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What You Need to Know about Google Analytics 4 

Still trying to figure out what to make of it? We’ll give you a quick overview.

Starting July 1, 2023, Universal Analytics will be going away . . . along with your data. Google Analytics 4 (GA4) isn’t just a new-looking interface, but Google has changed the way it measures your website’s data. How they’re structuring new reports may signal what Google prioritizes for search result rankings.

What Is the Difference Between GA4 and Universal Analytics? 

Cross-Platform Data 

First, GA4 can measure data from both websites and apps. Companies are being tasked to move more and more of their customer experience and buying journey online for their customers. Websites are not static any longer, and some companies are choosing to integrate software functionality into their online presence. With GA4, you have cross-platform tracking so that you can see behavior throughout the whole journey.

Data Modeling 

The reporting interface is different as well. 

Universal Analytics organized data into Audience, Acquisition, Behavior, and Conversion Goal Performance. Marketers and business owners who have gotten used to interpreting this data may have difficulty getting used to the new reports in GA4. 

Data in GA4 is now organized by lifecycle:

  • Acquisition
  •  Engagement
  •  Monetization
  •  Retention 

The Monetization reports have more robust functionality for e-commerce websites and apps. They have a purchasing journey, abandoned cart report, and ad reports explicitly related to purchases. 

In addition, GA4 uses machine learning to automatically include trends and insights in the reporting tools, empowering business owners to make better experiences for their customers. 

Privacy and Consent Management 

With increasing focus on privacy and regulations, GA4 has dropped reporting for its third-party cookie product AdSense. It also offers enhanced controls to respect user consent, ensuring businesses collect data ethically and transparently. Some other features include data anonymization and the option to delete their data or opt out of tracking.

Difference Between Session-Based Data and Event-Based Data 

In Google Analytics, understanding the difference between event- and session-based data is crucial for gaining insights into user behavior and optimizing digital strategies. 

Session-Based Data  

In traditional analytics, session-based data has been the prevailing approach. It revolves around the concept of a session, which represents a user’s visit to a website within a specified timeframe. During a session, a user can engage in multiple interactions, such as viewing multiple pages, clicking on links, or completing transactions.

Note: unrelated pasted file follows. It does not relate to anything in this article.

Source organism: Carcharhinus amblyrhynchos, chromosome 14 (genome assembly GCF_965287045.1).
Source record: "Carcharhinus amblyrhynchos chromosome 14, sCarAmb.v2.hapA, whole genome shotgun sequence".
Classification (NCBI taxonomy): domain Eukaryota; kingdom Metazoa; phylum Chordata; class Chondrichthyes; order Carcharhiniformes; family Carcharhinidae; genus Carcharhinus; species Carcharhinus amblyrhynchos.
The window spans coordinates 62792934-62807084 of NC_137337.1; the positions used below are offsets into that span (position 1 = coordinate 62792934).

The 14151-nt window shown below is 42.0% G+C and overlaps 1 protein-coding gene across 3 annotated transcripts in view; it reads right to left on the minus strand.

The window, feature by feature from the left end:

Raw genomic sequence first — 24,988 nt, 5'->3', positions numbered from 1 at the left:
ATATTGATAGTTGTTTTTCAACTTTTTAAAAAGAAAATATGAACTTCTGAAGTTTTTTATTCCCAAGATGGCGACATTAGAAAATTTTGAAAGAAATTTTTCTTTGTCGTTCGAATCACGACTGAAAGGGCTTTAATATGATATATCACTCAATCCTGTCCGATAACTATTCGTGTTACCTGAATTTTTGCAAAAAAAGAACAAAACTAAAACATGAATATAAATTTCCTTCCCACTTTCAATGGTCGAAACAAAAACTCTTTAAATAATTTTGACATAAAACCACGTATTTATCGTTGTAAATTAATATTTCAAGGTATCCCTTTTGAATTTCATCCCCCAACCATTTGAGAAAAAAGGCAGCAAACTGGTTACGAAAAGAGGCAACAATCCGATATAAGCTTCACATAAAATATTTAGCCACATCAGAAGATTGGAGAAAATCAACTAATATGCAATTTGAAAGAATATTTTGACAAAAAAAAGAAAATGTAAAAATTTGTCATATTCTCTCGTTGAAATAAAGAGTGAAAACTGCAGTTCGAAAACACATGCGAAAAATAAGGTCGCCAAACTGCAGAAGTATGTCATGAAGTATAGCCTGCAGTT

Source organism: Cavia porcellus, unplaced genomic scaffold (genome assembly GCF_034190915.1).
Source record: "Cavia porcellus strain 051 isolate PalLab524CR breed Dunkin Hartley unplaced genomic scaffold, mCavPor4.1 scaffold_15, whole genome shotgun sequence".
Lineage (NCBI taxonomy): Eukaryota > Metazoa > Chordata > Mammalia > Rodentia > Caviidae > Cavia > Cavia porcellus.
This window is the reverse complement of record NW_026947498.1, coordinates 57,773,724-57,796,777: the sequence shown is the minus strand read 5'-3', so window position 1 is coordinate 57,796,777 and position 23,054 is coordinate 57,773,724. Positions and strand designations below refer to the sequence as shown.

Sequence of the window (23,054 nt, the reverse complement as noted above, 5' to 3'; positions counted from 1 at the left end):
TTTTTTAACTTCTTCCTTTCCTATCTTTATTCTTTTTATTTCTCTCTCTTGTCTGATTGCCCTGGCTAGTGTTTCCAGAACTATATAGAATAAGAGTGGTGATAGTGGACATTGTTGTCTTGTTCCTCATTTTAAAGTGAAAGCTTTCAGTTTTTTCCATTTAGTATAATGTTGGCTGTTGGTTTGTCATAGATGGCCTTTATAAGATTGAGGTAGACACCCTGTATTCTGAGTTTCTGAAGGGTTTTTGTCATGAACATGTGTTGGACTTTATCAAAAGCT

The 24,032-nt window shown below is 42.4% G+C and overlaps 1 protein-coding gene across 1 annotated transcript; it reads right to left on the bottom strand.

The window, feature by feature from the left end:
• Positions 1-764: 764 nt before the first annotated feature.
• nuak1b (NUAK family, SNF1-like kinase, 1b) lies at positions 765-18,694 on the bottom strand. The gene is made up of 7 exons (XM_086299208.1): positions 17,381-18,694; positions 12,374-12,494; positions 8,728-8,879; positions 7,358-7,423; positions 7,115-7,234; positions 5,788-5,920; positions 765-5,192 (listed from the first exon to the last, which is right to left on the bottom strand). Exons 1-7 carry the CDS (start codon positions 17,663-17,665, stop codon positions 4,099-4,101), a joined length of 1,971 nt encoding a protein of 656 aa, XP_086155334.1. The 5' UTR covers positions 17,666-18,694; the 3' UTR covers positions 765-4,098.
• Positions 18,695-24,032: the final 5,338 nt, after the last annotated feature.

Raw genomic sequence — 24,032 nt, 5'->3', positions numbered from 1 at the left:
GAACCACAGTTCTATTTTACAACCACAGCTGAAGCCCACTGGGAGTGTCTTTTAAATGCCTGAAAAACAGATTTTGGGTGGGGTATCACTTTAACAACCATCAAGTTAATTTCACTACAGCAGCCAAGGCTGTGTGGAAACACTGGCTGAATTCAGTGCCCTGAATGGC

Key metrics derived from session-based data include page views, bounce rate, session duration, and conversion rate.

Event-Based Data  

Event-based data, on the other hand, offers a more granular and detailed approach to tracking user behavior. Instead of focusing on sessions, event-based data follows individual user actions or events.
An event represents a user’s specific action, such as clicking on a button, submitting a form, playing a video, or adding a product to the cart. Each event has various parameters providing additional context, such as event category, label, and value.

Businesses can better understand user interactions and behavior patterns by leveraging event-based data. They can track specific actions contributing to conversions, analyze user engagement at a micro-level, and uncover insights into user preferences and interests. Event-based data enables businesses to perform advanced analysis based on specific events or sequences, such as funnel visualization and user segmentation.

Google Analytics 4 (GA4) embraces the event-based data model as its core foundation. It encourages businesses to implement event tracking across their digital properties, including websites and mobile apps.
GA4 provides a more comprehensive view of user behavior across different touchpoints by capturing various user interactions as events. This approach enables businesses to understand user journeys, identify conversion bottlenecks, and personalize user experiences more effectively.

The shift from session-based data to event-based data in GA4 reflects the changing landscape of digital interactions.
With the rise of mobile apps, social media, and interactive web experiences, user actions are no longer confined to a single session. Event-based data offers a more accurate representation of user behavior in today’s multi-device and multi-channel environments.